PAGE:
John Rivers Coplans was a British artist, art writer, curator, and museum director. His father was Joseph Moses Coplans, a medical doctor and a man of many scientific and artistic talents. His father left England for Johannesburg while John was an infant. At the age of two, John was brought to his father in South Africa; from 1924-1927 the family was in flux between London and South Africa, settling in a seaside Cape Town suburb until 1930. Despite the instability of his early home life, Coplans developed an enormous admiration for his father, who took him to galleries at weekends and instilled within him a love for exploration, experimentation, and a fascination with the world. In 1937, John Coplans returned to England from South Africa. When eighteen, he was commissioned into the Royal Air Force as an Acting Pilot Officer. Due to his hearing being affected by a rugby match, two years later, he volunteered for the army. His childhood experience living in Africa led to his appointment to the King’s African Rifles in East Africa. He was active as a platoon commander (primarily in Ethiopia) until 1943, after which his unit was deployed to Burma. In 1945 Coplans returned to civilian life and decided to become an artist. After being demobilised, Coplans settled in London, rooming at the Abbey Art Centre; he wanted to become an artist. The British government was giving grants to veterans of the war, and he received one such grant to study art. He tried both Goldsmiths and Chelsea College of the Arts, but found that art school did not suit him. He painted part-time for clients including Cecil Beaton, Basil Deardon whilst running his business John Rivers Limited which specialised in interior decorating. In the mid-1950s, Coplans began attending lectures by Lawrence Alloway at the Institute of Contemporary Arts. Here he was introduced to the budding Pop Art movement, which he would become deeply involved in as both critic and curator. His experience viewing exhibitions such as the Hard-Edged Painting exhibition (ICA, 1959) and New American Painting (The Tate, 1959) helped to solidify his growing passion for not just Pop Art, but American art as well. During this period he struggled as a young artist to find his artistic voice, and developed an abstract painting practice which reflected trends of tachism and Abstract Expressionism pioneered by Americans Jackson Pollock and Willem de Kooning. Coplans would later refer to this early painting work as "derivative"; these paintings were shown in exhibitions at the Royal Society of British Artists (1950) and later at the New Vision Center. In 1960, Coplans sold all of his belongings and moved to the United States, initially settling in San Francisco and taking a position at UC Berkeley as a visiting assistant design professor. Here he met gallerist Phil Leider, the future editor of ArtForum. Leider connected Coplans to John Irwin, who wanted to start a magazine. Coplans convinced Irwin that the West Coast needed an art publication: one that gave voice to art that was important, but had not yet received critical attention. He further suggested that it should be published in square format so that both vertical and horizontal images would be viewed equally, thus giving birth to ArtForum's iconic shape—and to the successful foundation of ArtForum itself. Coplans was a regular writer for the magazine. His perspective on art writing was anti-elitist, using popular appeal and excitement over new work to “stimulate debate and awareness” especially for West Coast artists. Finding himself conflicted between his painting and writing careers, he chose the latter and devoted the next twenty years of his life to the magazine, as well as curatorial pursuits and a career as a museum director. It was not until 1981, at the age of 62, that he returned to his career as an artist.Source: Wikipedia John Coplans had a career in reverse. He was 60 by the time he established himself as a photographer, having already had a long and active life as a curator, editor, writer, artist and decorator. A pioneer of selfportraiture, he took large format black-and-white close-ups of his bare body that sent ripples of shock, recognition and frequent praise through the international art world. A major element in the fascination was an obsession with one of our few remaining taboos: the process of ageing and physical decrepitude. And with the anonymity of identity: in Coplans' words, "To remove all references to my current identity, I leave out my head." The blow-ups of sagging flesh, creased folds, odd protuberances and body hair of an old man become the documentary tale of the decline of Everyman. After a brief spell teaching at the University of California, Berkeley, in 1962 Coplans co-founded Artforum magazine and, for the next two decades, his career was to be as artistically various as it was financially precarious. Artforum was intended to combat the anti-intellectualism Coplans felt he had encountered at Berkeley, and the notion that there was nothing to be said about art, since you either made it or looked at it. His whole background was in stimulating debate and awareness, at a popular rather than an elite level. Inevitably, as he later explained, "The thing was how to get the eastern establishment to read about west coast art". Within five years, the magazine was relocated to Manhattan, with Coplans acting as west coast editor. As a museum curator, he enjoyed similarly shifting fortunes. His first project was a pop art exhibition at the Oakland art museum, and, in 1963, he became director of the university gallery at Irvine, organising an important show by Frank Stella. From 1967 to 1971, he transferred to the Pasadena art museum. Alongside established artists like Roy Lichtenstein, Andy Warhol and Donald Judd, he gave Robert Irwin, Richard Serra and James Turrell their first shows. In 1971, Coplans moved to New York to became editor of Artforum, and, in 1975, published his own version of events leading to the bankruptcy and takeover of the Pasadena art museum, “Diary Of A Disaster.” During his seven years at the helm, Artforum increasingly jettisoned the militant formalism with which it had been identified, and became a platform for the catholicity of Coplans' artistic tastes, including19th-century photography and contemporary European abstract art. In 1978, the publisher gave Coplans the choice of buying the magazine or quitting. Not being in a position to do the former, he became director of the Akron art museum in Ohio, where, again, he combined curatorial work with launching a new magazine, appropriately named Dialogue. He also published books on photographers, ranging from Weegee to Brancusi, and started his own photographic experiments. By 1980, Coplans was back in New York, and the following year had his first solo show at the Daniel Wolf Gallery. At last, he had found not only the medium but also the subject of his artistic expression. He called his works auto-portraits, and, created by means of a live-feedback video camera with an automatic shutter, they honed in on the physical landscapes of the body with all the sculptural focus - but without the distortions of the lens - of Bill Brandt's Perspective Of Nudes (1961). This was to become Coplans' constant subject matter. In 1986, he had his first show of self-portraits at the Pace/MacGill Gallery, New York. Sandra Phillips, the long-time photography curator at the San Francisco Museum of Modern Art, immediately saw the importance of the work. His first major museum exhibition followed at SF MoMA in 1988, and the exhibition traveled on to the Museum of Modern Art in New York that same year. The work was rapidly acquired and shown by the The J. Paul Getty Museum, the Museum of Modern Art in New York, and the Whitney Museum of Art; in 1997 (the same year he remarried), a major retrospective was staged MoMA PS1 Contemporary Art Centre in Queens. He published books of the work, principally the anonymous-sounding A Body, Body Parts and A Self-Portrait, and finally Provocations, which includes his photo-essays and criticism. Coplans has a daughter, Barbara, and a son, Joseph; he has two granddaughters. He was married four times. His fourth wife, photographer Amanda Means, is the Trustee for the John Coplans Trust in Beacon, New York. John Coplans was born June 20, 1920 in London and died on August 21, 2003 in New York.Source: The John Coplans Trust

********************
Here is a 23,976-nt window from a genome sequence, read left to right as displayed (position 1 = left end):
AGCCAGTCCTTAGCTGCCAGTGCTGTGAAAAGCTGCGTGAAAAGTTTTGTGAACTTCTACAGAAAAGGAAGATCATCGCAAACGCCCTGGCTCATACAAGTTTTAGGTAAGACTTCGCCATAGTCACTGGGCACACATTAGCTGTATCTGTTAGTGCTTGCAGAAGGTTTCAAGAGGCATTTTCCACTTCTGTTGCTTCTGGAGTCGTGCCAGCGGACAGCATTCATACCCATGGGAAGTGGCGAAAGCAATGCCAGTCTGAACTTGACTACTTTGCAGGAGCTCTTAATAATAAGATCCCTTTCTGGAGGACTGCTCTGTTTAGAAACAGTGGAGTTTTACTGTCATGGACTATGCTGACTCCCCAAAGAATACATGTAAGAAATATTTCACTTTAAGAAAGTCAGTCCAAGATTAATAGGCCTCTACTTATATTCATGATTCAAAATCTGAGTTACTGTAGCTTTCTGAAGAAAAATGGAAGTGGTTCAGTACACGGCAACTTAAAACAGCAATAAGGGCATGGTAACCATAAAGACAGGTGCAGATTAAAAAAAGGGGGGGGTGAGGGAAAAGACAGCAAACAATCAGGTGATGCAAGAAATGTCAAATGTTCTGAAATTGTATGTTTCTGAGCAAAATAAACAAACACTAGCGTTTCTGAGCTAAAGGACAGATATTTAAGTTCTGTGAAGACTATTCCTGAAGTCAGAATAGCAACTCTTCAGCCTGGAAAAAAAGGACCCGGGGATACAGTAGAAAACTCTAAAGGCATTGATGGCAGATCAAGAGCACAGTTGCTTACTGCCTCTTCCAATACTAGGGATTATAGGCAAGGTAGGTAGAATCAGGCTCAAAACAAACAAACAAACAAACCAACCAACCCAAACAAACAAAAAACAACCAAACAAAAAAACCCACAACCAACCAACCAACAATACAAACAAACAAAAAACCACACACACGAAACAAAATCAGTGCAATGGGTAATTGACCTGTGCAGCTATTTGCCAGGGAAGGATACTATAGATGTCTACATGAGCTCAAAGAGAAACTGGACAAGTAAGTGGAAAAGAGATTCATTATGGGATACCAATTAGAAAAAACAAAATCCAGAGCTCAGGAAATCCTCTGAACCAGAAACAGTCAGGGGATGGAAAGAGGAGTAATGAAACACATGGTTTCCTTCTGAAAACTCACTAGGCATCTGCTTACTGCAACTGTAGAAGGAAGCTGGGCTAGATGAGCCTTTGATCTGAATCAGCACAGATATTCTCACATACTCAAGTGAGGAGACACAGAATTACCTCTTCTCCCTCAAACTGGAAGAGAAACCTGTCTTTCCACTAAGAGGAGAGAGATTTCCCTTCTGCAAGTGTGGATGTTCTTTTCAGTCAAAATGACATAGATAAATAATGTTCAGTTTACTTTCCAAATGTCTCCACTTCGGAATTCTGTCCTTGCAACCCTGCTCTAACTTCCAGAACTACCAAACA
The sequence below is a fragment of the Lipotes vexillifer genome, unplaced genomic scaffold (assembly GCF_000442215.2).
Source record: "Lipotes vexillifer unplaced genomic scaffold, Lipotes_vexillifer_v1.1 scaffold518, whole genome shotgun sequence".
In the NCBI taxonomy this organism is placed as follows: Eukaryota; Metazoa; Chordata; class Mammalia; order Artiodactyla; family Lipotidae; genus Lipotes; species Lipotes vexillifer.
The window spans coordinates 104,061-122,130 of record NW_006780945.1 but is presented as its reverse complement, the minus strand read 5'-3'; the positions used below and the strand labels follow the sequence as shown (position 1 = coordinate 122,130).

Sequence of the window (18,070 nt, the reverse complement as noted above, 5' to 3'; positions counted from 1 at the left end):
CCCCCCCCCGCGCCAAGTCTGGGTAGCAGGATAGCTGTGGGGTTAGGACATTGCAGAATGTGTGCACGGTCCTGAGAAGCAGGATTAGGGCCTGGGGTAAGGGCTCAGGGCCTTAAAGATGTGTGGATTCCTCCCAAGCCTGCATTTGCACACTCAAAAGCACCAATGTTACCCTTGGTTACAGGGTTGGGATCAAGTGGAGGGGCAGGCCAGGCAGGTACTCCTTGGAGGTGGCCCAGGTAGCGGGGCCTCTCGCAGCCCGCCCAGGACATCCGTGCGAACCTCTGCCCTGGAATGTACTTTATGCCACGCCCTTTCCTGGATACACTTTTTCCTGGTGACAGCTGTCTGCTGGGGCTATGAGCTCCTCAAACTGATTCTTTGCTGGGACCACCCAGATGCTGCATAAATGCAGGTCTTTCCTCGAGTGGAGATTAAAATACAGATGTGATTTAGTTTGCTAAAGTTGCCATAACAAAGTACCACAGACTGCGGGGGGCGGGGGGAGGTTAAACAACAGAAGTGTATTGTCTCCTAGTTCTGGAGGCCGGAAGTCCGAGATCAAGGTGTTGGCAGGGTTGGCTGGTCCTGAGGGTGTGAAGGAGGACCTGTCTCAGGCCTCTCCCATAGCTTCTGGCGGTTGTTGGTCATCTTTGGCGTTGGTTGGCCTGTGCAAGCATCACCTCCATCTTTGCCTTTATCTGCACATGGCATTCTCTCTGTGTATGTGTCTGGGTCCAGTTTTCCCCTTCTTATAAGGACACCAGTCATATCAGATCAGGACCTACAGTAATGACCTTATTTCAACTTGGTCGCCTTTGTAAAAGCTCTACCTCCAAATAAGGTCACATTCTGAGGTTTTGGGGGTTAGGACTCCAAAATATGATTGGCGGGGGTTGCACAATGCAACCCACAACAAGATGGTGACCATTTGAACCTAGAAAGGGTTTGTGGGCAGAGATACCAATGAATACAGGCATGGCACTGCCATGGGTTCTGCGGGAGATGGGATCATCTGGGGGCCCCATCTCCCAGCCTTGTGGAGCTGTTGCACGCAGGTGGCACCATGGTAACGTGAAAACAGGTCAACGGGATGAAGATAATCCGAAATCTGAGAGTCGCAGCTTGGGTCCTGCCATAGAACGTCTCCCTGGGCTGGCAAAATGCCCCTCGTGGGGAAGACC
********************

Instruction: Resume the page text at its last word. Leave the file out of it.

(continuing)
Yousuf Karsh